[This article originally appeared in our August issue of ETF Report.]
In an investment universe that's becoming increasingly worldly, it's no surprise that investing in sectors globally is coming increasingly into focus.
In some ways, going international is a logical stepping stone from the huge franchises of domestic sector funds that have clearly captured the imaginations of U.S. investors. And yet globally focused sector investing—"global" means everything, as in U.S., non-U.S. and even emerging market companies, while "international" means securities excluding the U.S.—while growing in popularity, isn't exactly going gangbusters. One reason is because home-country bias among U.S. investors continues, with ETF assets in domestic strategies still about three times as plentiful as those in international.
But even among those investors who have shed home-country bias and are pushing systematically into the international realm to diversify, there remains a tendency to stick to approaches of previous generations. That has slowed the adoption of international sector investing.
All of this isn't to say that global sector investing is a nonstarter. But it may take a few years for all the stars to align for it to become just another approach among several.
"We don't always invest in sectors," said Richard Bernstein, chief executive officer and chief investment officer of Richard Bernstein & Co. "What we have to do is try to figure out where we're going to get the biggest bang for our buck. Sometimes that will be sectors; sometimes that will be countries; sometimes it may be dividend yield; sometimes it might be quality; sometimes it might be domestic versus foreign."
Good Reasons To Focus On Sectors
Those who do invest internationally using sectors as an organizing principle swear by it, arguing it's an effective way to more carefully manage risks in a world that has become increasingly globalized.
"As the world has flattened, you have to consider what's going on around the world with different companies," Corey Hoffstein, chief investment officer and co-founder of Boston-based Newfound Research, said, referring to firms like Apple and Samsung or Exxon Mobil and Royal Dutch Shell, which are global competitors in the same global industries.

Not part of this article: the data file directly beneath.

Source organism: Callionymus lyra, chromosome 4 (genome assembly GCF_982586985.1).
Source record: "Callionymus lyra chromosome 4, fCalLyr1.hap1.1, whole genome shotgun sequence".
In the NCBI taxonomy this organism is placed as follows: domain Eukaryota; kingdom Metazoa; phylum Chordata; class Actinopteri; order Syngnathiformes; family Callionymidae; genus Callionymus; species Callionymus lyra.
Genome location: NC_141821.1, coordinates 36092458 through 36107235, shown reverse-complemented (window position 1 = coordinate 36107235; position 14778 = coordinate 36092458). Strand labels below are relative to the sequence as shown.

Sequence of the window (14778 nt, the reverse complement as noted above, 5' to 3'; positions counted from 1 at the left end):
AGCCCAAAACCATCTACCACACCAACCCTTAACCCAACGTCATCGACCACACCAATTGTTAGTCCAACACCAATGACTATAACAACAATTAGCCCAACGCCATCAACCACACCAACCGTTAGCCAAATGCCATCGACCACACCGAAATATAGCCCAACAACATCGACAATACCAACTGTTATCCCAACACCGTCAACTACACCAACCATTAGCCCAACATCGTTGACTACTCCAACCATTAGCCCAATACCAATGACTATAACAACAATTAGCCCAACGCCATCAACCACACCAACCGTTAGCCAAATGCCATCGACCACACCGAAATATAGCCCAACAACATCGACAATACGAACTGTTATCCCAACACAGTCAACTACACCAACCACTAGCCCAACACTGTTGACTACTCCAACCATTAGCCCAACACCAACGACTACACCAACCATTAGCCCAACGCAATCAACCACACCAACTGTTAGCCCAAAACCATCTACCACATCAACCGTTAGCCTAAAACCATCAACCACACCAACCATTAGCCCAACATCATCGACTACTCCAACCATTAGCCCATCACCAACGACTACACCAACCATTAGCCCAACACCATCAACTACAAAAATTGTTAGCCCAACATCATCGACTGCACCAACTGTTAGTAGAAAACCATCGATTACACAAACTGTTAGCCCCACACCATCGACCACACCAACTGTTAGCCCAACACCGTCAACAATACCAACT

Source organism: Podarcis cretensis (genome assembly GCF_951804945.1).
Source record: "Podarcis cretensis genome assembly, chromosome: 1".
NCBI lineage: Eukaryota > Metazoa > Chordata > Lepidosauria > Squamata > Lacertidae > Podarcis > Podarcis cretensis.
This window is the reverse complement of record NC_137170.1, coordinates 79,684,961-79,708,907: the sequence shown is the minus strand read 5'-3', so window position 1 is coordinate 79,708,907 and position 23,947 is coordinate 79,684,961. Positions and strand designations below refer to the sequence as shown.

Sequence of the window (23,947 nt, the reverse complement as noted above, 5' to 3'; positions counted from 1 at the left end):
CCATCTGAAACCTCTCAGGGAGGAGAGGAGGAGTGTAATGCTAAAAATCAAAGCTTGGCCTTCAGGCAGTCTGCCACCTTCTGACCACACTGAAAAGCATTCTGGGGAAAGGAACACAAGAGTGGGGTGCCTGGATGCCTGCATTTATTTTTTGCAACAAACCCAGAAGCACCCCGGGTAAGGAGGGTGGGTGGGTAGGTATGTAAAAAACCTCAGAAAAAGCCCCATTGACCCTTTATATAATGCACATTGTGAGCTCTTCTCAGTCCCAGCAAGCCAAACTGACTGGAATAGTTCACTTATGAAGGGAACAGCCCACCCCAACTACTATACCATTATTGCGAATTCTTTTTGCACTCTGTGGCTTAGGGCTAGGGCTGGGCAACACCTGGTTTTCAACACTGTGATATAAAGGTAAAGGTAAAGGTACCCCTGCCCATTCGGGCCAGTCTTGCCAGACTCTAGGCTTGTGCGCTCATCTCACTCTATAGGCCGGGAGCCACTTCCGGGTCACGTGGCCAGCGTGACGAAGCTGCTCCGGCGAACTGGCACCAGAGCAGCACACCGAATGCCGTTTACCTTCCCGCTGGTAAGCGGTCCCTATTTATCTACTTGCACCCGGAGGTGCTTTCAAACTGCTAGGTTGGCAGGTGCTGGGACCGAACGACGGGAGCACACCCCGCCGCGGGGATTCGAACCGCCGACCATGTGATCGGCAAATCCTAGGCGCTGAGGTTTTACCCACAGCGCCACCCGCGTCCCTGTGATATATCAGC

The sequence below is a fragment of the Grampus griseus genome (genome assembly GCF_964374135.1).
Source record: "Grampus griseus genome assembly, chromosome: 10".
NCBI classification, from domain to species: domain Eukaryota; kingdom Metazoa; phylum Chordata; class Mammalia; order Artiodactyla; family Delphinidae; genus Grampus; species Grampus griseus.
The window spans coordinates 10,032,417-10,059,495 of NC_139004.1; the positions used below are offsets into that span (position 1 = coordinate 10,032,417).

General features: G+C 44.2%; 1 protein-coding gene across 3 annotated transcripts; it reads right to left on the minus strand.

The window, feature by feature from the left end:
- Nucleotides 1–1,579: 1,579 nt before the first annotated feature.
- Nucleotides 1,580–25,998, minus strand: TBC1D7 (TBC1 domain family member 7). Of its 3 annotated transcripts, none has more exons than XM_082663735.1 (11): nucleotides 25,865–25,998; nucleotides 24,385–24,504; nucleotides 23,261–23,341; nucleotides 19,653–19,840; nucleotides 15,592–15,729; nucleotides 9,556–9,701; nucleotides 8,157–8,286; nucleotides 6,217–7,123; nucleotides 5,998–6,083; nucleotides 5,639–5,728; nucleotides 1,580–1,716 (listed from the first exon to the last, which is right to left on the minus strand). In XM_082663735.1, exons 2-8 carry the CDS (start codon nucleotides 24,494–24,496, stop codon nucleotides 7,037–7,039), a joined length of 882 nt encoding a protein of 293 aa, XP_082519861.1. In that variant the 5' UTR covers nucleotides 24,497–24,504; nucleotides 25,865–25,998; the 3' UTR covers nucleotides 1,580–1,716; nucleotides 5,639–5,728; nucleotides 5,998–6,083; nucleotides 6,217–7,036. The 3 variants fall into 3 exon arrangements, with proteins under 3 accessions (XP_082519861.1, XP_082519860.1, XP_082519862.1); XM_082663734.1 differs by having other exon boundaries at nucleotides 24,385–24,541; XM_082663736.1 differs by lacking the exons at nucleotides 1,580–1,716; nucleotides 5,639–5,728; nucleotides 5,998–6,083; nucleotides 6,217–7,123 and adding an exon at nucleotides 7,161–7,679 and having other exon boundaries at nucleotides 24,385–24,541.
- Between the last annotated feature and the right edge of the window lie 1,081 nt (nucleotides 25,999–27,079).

"So if you want to take the market temperature of market risk for a given sector, you really can't just look locally anymore. You have to say: I'm going to look at all these companies everywhere," said Hoffstein, whose firm uses iShares' family of global sector funds in a number of its portfolios. To be clear, "global" means these funds include firms from all over the world, including in the emerging markets.
For Hoffstein and Newfound, investing in sectors is about fine-tuning risks in the name of enhancing returns—particularly avoiding problems that could lead to big portfolio losses.
"We believe a lot of risks and bubbles in the market tend to manifest in an industry or a sector," Hoffstein said. "It's a tech bubble; it's a housing bubble; it's a financial crisis. These things have global effects, but they tend to start in a certain sector, and other sectors tend to be safe. Investing in global sectors gives us the ability to finely tune our portfolio to where we see there's safety in the market."